A Clinical Commissioning Group v AF [2020] EWCOP 16 

This article originally appeared in Issue 5 (May 2020).

Following a hearing that took place via Skype due to the COVID-19 medical emergency, the court decided it was not in the best interests of a stroke patient to have his Clinically Assisted Nutrition and Hydration (“CANH”) withdrawn. 

“AF” was an elderly man who suffered a severe stroke May 2016, which caused him to lose capacity for the purposes of the Mental Capacity Act 2005 (“MCA 2005”). A decision was taken to commence the provision of nutrition through via PEG. In this case the court was called upon to consider whether it was in his best interests for that to continue. If it was withdrawn, AF was likely to die in a short period of time. That outcome was supported by AF’s daughter – although she did not want her father to die, she fought passionately for what she considered to be his right to die. 

The judgment provides another useful example of the way the court will consider the wishes of the protected party and those involved in their care when assessing best interests, pursuant to section 4(6) and 4(7). Section 4(6) confirms that the court must consider not just the actual current wishes of the protected party (so far as ascertainable), but also what their wishes were prior to their incapacity, and what their wishes would be likely to be now if they had capacity. 

Mostyn J noted that AF’s autonomy was important, and the wishes of the past capacitous AF were to be given weight as to what was to happen with the present incapacitous AF. However, of equal importance was the preservation of life, and the principle that all life had intrinsic value.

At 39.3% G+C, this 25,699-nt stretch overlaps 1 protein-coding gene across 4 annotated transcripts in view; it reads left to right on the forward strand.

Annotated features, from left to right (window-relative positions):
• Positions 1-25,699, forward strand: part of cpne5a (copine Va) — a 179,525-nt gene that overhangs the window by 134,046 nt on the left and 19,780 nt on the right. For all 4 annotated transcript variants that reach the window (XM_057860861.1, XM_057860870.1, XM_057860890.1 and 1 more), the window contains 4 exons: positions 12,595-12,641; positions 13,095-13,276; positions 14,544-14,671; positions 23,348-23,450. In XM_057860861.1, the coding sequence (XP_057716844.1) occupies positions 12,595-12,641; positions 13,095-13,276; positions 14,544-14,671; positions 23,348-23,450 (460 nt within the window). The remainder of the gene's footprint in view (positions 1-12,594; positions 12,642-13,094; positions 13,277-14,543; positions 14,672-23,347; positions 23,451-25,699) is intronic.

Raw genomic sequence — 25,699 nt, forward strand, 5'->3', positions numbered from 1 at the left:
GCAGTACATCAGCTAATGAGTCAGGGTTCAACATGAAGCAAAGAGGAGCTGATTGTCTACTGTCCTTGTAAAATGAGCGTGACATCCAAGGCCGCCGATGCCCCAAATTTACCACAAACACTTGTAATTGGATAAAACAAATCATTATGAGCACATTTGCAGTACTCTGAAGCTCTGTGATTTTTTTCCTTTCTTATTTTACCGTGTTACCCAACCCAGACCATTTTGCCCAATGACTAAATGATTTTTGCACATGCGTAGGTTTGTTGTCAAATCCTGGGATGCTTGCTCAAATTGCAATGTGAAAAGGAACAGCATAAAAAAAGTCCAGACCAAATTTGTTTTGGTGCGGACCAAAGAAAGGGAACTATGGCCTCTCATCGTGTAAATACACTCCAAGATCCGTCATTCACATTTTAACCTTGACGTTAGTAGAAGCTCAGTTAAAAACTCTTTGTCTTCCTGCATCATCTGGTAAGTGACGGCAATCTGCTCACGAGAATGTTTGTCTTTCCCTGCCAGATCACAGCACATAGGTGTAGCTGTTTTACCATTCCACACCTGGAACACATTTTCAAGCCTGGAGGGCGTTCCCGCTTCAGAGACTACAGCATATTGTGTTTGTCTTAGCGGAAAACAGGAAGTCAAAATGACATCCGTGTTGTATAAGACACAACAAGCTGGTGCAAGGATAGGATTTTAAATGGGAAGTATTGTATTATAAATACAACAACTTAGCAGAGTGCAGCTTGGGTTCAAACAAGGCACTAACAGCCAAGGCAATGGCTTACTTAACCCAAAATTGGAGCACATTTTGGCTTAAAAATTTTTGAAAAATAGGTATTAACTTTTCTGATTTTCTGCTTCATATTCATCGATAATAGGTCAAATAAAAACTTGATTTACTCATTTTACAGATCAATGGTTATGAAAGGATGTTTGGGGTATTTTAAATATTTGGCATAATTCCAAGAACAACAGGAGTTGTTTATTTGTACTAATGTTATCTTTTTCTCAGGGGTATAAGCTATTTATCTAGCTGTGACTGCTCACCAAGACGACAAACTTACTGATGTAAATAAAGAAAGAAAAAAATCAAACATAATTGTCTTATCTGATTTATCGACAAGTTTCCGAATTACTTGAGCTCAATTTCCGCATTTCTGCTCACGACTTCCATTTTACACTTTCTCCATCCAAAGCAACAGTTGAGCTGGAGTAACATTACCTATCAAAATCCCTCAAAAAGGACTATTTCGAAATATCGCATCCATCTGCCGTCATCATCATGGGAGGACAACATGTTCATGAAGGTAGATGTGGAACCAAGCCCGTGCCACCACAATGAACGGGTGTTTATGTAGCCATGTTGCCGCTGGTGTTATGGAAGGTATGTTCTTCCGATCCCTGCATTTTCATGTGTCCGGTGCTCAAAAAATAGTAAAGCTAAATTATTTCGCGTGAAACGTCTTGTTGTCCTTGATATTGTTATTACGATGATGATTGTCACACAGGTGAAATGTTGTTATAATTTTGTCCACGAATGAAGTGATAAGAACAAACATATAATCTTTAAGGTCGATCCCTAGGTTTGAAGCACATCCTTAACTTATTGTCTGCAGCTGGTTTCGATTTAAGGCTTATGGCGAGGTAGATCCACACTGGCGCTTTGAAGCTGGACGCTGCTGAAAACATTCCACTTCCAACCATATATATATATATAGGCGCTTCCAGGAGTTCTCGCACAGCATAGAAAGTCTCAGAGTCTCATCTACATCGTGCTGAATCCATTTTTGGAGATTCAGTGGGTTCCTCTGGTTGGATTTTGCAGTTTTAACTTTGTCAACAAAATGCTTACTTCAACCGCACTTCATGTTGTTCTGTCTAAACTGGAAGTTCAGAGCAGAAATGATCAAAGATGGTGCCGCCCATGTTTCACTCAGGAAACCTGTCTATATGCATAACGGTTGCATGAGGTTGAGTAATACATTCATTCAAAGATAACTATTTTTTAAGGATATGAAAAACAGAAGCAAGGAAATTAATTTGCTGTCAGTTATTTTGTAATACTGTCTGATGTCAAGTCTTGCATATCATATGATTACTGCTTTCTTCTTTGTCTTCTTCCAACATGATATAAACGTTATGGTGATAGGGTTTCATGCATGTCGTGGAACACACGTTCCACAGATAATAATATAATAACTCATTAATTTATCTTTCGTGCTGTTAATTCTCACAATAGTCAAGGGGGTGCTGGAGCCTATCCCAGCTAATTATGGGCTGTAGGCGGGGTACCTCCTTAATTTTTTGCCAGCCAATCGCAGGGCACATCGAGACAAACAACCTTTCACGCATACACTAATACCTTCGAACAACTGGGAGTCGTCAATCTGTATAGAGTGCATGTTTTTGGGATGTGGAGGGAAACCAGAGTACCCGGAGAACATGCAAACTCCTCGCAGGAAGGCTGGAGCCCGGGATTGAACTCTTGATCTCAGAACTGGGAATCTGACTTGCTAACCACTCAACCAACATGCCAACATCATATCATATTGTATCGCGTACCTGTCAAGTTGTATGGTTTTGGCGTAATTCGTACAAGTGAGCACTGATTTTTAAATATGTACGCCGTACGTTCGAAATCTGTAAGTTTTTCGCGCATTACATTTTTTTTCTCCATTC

An important principle that was eloquently articulated in the case is the idea that assessing the actual wishes and feelings of an incapacitated person had to done cautiously, because it is difficult to know the extent to which they have an appreciation of their plight. As Mostyn J explained at [16]: 

“A very important consideration when judging AF’s present quality of life is to keep at the forefront of one’s thinking that it would be fallacious to seek to judge the processes of his mind by the standards of a capacitous mind. All the expert witnesses agreed with me that the workings of a grossly incapacitated mind is a largely undiscovered country. It would be a grave mistake to assume that AF repines and that he makes relativistic judgments about the plight in which he finds himself. As Dr G rightly stated: ‘it is very difficult to know his subjective views since the stroke.’ What is known is that he derives simple physical and emotional pleasures from his quotidian existence.” 

There was clear evidence before the court that, prior to his stroke, AF was very keen on maintaining his dignity and not being a “body in a bed”. However, he did not record any advance decisions as to the sort of treatment he would wish to refuse in circumstances like the present, under section 24 of the MCA 2005. After the stroke, he expressed a wish to die on multiple occasions, but as a matter of fact those expressions came after he had lost capacity. 

The judge gave weight to the fact that AF had meaningful functionality in various respects (i.e. he was not in a vegetative state) and that there was evidence that he was able to take pleasure from life e.g. visits from animals and children, and musicians. He also felt that AF’s past expression of views could not be taken as clearly applying to his current situation. He concluded at [32]: 

“I have reached the very clear conclusion that it would be categorically contrary to AF’s interests for him to be set on the path that will lead to his inevitable death from starvation. This may be a diminished life, but it is a life nonetheless which has, as I have said, intrinsic quality and from which AF derives pleasure and satisfaction.”